If Clive Lewis made similar comments they would have far greater impact.

  29. Major Jarvis might have gone a long way in the Labourn Party, in say 1945.

  30. Rockingham Ward By-election, 14.12.17:

    Labour 938 67% (-10%)

    Cons 272 19% (+7%)

    LD 199 14%

  31. Dan Jarvis has announced that he will seek the Labour nomination for Metro Mayor of South Yorks.

  32. Probably a good career move if he gets it. He’s a talented MP but the political weather is pretty bleak for him at Westminster.

  33. I do hope that they can get this ‘one Yorkshire’ deal through, rather than the city regions.

    Hopefully a regional assembly too elected by PR, and a reduction in the number of councils…

  34. Given the Labour candidate is all but guaranteed a win, I find this Labour selection very interesting.

    Richard Caborn is well known and well liked, but has been out of the spotlight since 2010 and is getting on a bit.

    Ben Curran is quite well known in Sheffield Labour circles (he famously timed a very well publicised defection from the Lib Dems to coincide with their 2010 conference). But I’m not sure of his profile in the rest of South Yorkshire, and only being a Councillor rather than an MP may disadvantage him in the eyes of the press.

    As for Jarvis, his main issue is he’s been talked up to a degree he’ll probably find difficult to meet – but he’s probably the best known name among the younger generation, so who knows.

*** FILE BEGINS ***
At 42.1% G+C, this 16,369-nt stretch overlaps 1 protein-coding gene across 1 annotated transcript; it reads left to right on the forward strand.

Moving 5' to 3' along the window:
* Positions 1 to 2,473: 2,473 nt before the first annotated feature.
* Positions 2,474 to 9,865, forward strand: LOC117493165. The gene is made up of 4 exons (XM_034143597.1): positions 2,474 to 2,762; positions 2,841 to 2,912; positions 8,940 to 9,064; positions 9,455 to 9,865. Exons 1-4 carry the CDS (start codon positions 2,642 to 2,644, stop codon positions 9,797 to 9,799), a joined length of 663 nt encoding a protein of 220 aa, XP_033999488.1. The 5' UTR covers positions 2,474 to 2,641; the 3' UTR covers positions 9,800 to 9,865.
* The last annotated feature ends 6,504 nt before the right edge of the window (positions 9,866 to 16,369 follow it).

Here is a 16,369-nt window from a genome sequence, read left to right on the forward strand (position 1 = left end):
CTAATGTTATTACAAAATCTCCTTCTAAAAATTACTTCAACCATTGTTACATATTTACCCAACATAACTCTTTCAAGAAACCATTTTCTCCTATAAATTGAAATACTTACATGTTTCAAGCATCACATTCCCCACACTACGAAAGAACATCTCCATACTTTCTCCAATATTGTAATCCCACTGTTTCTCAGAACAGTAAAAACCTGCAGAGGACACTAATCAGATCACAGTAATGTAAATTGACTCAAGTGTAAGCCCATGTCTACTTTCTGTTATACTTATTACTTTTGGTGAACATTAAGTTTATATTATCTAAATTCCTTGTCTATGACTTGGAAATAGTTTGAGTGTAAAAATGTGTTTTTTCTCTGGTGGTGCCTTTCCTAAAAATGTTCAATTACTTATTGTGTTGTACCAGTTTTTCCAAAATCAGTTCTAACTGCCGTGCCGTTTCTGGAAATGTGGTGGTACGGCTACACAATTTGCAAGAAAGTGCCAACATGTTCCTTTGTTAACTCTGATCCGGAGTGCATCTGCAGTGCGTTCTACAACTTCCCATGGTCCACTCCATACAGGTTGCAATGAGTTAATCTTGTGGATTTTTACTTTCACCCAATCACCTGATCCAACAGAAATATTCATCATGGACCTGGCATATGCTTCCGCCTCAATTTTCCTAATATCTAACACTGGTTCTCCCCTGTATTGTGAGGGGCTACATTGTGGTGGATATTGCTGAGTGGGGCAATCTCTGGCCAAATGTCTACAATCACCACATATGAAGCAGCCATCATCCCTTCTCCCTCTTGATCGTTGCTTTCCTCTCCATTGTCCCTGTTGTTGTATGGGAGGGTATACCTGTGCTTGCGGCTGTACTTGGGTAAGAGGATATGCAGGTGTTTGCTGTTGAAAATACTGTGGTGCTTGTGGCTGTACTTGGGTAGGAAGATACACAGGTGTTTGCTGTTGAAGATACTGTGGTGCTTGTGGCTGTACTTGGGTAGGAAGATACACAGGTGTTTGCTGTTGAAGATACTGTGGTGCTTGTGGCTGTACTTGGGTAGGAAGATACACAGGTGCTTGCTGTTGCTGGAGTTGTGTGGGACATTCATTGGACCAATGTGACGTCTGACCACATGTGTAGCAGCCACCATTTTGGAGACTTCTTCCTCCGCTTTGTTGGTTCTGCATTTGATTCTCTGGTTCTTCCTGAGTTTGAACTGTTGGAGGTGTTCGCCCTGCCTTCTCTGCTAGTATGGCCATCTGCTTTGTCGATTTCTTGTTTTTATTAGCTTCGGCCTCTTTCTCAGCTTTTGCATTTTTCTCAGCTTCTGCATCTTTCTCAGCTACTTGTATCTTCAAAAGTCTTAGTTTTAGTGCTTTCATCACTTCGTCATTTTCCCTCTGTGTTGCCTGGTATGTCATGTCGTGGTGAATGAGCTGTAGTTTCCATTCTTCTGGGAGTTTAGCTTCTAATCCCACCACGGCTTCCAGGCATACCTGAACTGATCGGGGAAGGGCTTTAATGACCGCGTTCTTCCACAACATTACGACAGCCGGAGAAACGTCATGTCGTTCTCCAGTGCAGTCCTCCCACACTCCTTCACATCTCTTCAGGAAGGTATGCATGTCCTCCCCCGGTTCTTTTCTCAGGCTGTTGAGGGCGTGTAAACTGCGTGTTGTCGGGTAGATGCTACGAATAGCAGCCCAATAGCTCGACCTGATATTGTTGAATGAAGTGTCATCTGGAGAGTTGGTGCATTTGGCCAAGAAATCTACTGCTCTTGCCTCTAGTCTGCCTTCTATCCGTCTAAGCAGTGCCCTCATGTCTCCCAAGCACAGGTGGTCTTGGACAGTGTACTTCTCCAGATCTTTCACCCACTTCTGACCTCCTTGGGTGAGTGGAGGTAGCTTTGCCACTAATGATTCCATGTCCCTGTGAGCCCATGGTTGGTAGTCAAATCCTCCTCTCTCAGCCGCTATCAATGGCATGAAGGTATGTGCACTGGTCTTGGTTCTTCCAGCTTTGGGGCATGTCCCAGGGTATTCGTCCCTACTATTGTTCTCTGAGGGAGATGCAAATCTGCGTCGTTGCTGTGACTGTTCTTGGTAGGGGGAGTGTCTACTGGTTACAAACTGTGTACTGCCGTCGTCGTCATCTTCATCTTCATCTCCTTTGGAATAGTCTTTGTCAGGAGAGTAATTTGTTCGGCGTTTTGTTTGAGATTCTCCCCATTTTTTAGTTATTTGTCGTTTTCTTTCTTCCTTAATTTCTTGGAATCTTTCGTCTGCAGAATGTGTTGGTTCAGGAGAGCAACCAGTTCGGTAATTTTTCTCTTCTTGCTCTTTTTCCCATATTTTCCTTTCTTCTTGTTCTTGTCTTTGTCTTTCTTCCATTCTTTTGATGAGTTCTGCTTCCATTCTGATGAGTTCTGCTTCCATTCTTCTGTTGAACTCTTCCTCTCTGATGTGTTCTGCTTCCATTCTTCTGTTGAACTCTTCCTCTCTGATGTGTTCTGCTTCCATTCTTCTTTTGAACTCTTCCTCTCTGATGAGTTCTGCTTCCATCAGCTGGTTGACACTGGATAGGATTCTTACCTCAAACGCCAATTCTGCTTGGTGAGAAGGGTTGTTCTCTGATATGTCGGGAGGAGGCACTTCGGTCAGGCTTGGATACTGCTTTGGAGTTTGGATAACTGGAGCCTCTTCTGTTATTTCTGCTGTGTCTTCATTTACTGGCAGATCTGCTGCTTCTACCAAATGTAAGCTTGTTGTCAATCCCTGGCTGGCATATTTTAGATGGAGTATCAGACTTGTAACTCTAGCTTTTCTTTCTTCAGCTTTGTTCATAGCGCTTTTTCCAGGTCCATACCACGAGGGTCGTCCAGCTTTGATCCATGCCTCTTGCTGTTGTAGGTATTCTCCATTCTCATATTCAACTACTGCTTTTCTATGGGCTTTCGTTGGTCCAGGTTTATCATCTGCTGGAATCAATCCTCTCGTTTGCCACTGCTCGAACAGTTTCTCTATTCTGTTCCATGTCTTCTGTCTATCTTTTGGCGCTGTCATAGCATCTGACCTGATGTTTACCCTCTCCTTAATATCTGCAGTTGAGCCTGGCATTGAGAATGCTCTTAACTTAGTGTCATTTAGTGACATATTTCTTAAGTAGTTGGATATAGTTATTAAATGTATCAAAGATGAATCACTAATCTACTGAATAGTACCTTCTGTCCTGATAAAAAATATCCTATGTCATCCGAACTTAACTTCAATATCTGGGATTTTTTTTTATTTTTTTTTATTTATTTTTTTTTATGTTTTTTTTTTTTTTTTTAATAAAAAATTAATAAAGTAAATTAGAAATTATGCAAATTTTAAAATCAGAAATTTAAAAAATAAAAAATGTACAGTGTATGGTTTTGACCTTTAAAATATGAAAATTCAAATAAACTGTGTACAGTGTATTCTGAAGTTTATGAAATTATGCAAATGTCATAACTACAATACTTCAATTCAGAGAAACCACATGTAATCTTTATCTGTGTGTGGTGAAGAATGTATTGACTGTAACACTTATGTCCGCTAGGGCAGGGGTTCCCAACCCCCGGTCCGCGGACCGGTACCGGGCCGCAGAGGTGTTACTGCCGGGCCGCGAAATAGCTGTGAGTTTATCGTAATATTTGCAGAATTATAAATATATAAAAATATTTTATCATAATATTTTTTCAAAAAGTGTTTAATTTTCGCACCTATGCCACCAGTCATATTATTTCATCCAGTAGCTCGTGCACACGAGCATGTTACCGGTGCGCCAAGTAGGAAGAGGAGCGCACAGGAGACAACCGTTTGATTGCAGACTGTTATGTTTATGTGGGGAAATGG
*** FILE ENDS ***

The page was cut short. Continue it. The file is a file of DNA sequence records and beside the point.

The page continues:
Thus far there’s no real Corbyn candidate so that dynamic doesn’t enter things.

  35. Old Town Ward by-election, 12.07.18:

    Labour 548 44% (down 6%)
    Democrats & Veterans 338 27% (up 27%)
    Conservative 157 13% (down 2%)
    LD 124
    Yorkshire 47
    BNP 25

  36. Lewis Goodall of Sky News reporting he received a text from Labour source in Barnsley saying that local party figures are getting worried they’re losing a significant tranche of votes to the Brexit party in here and in Barnsley East and the seats are at risk while resources are still being pumped into Penistone and Stocksbridge.

  37. Len McCluskey has sent an email out to voters here and in east Local Labour MPs and councillors were out in force campaigning.
    Brexit Party being seen as the Threat.

  38. Sam Freedman ‘I keep hearing that Labour are genuinely worried about losing Barnsley Central to BXP and have a big GOTV operation planned. Would be utterly remarkable.’

  39. A plot of land called ‘Penny Pie Park’ is apparently the big local issue here and Labour is being blamed by Barnsley residents over it.

Leave a Reply

NB: Before commenting please make sure you are familiar with the Comments Policy. UKPollingReport is a site for non-partisan discussion of polls.

You are not currently logged into UKPollingReport. Registration is not compulsory, but is strongly encouraged. Either login here, or register here (commenters who have previously registered on the Constituency Guide section of the site *should* be able to use their existing login)